The views expressed herein are mine and not those of the Peace Corps.



Useful Acronyms

PC Peace Corps
ICT Information & Communications Technology
PCT Peace Corps Trainee (pre-swearing-in)
PCV Peace Corps Volunteer (post-swearing-in)
PST Pre-Service Training
CBT Community-Based Training

Mawazo kuhusu Marekani

I got home three days ago, and it’s almost like I never left. I get flashes of “…wait, that’s not right”: looking right instead of left when I cross the street; a doubletake when I reflexively poured myself a glass of tapwater; astonishment at the cleanness–no dust! no mud!; the feeling that I should know every white person I see on the street. But it feels natural to be here, feels normal to be seeing family and friends.

Will culture shock come later?

Nipo Marekani

So I’m home! I’ll be around until January 8th. Drop me a line if you’ll be in DC or Philly!

Nakula ugali

Sitting with my friend at her duka in the afternoon, her daughter brings food and we move behind the counter to eat it. As we eat the ugali and beans with our hands I flash back to the trip I tagged along on with my father, when we went to Zambia. In Livingstone, the town on the Zambia side of Victoria Falls, we sat outside, under a tree at a beautifully decorated restaurant that served local food to tourists. We ate with our hands: nshima (ugali by any other name is just as bland), beans, fish, spinach. At the time I regarded the meal as an interesting insight into how locals lived, never once thinking that a few years later I’d be living in a nearby country and eating such food as a matter of course. I remember to remind myself that the future is more infinite than I can possibly envision.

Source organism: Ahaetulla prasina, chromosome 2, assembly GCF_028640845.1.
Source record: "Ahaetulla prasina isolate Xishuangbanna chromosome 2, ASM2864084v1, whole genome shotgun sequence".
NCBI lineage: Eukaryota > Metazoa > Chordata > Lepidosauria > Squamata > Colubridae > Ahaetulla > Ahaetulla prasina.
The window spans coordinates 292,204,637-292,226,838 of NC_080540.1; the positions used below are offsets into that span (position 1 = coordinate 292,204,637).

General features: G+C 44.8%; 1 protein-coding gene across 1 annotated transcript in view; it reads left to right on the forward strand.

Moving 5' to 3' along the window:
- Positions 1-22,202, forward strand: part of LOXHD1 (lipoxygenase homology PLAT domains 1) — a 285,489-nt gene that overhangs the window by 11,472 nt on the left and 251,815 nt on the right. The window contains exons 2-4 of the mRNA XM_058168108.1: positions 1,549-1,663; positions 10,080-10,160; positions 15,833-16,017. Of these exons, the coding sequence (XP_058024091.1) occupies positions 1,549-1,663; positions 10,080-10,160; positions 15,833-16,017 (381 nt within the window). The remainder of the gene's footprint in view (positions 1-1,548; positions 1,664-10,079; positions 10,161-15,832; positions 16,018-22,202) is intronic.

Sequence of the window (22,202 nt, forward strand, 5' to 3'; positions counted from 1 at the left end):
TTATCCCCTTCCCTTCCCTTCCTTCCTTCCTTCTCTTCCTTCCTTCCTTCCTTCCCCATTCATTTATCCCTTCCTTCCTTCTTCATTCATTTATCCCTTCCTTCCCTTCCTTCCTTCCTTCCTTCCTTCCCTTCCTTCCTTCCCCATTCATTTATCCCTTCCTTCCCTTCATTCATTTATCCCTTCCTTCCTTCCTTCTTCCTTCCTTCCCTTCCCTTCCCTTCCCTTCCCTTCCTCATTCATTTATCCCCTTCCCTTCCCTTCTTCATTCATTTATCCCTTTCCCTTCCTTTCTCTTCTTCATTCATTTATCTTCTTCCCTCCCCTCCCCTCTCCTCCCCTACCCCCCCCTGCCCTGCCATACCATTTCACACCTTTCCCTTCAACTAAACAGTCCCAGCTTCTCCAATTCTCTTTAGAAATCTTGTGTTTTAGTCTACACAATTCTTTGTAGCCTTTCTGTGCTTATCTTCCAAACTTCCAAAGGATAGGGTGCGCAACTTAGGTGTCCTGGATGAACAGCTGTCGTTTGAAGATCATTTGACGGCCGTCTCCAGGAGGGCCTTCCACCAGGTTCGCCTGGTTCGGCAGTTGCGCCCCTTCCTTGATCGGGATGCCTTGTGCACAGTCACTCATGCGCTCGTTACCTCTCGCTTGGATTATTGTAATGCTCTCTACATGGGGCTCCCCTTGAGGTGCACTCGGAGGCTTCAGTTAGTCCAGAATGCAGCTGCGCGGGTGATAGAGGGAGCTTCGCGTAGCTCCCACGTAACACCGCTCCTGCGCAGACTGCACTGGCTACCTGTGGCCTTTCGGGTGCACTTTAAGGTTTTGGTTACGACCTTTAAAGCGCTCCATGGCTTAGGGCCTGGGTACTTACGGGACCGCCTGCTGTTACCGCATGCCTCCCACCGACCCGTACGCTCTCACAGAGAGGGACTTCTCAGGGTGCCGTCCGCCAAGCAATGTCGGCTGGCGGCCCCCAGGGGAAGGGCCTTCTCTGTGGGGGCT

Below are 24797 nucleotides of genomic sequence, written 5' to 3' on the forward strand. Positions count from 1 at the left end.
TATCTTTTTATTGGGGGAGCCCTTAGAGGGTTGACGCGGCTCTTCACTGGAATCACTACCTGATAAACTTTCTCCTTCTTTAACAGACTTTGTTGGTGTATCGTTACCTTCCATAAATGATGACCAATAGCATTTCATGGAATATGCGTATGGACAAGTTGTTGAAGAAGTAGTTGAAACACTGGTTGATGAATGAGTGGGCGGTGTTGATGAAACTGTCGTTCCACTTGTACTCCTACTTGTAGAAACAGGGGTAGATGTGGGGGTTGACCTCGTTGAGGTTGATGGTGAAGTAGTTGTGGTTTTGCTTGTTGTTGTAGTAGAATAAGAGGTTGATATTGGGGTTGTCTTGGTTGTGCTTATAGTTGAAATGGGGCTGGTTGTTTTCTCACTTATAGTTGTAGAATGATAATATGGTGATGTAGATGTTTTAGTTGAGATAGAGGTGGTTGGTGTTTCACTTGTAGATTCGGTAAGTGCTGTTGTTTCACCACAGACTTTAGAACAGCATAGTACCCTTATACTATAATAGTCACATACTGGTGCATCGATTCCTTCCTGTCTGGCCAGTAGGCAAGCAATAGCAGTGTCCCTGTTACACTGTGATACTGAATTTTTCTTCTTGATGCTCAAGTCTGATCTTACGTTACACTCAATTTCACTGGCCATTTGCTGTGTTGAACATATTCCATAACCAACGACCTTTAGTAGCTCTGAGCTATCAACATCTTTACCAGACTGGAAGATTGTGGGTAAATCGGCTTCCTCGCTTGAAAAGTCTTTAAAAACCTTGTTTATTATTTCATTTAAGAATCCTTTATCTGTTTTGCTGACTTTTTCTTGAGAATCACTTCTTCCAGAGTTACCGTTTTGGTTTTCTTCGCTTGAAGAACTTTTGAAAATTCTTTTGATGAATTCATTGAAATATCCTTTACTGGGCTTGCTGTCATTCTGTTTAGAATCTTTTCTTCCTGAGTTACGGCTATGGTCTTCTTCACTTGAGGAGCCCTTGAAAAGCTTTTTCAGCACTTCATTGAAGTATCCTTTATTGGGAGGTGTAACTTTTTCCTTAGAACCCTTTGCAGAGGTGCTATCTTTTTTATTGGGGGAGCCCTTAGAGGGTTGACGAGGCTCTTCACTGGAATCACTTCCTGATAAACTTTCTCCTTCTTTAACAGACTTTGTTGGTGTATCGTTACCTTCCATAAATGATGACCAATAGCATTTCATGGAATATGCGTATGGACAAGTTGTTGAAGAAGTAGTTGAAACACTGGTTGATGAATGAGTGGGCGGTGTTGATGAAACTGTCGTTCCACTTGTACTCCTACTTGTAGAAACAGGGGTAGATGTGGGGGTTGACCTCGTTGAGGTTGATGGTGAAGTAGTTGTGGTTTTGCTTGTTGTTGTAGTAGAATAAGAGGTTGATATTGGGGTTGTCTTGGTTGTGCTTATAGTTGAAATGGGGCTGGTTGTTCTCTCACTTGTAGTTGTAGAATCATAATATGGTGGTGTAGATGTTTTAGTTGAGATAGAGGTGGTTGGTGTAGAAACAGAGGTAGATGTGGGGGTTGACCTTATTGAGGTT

Unajua najisikia vipi

I notice a strange sepia light coming through the curtains, so I pull them aside and look out on the most beautiful evening I’ve seen here, which is saying quite a lot. It’s like a Lisa Frank landscape come to life, but subtle and natural and minus the unicorns and dolphins. Each cardinal direction has something different: in the west, delicate white clouds edged with gold from the setting sun; in the north, two birds on a wire flank the bottom of a rainbow; east, a soft grey cloud tinged with pink on the edges hovers over the edge of glowing mountains; south, the other side of the rainbow descends into dark mountains, silhouetted against a subtly beautiful pastel sky.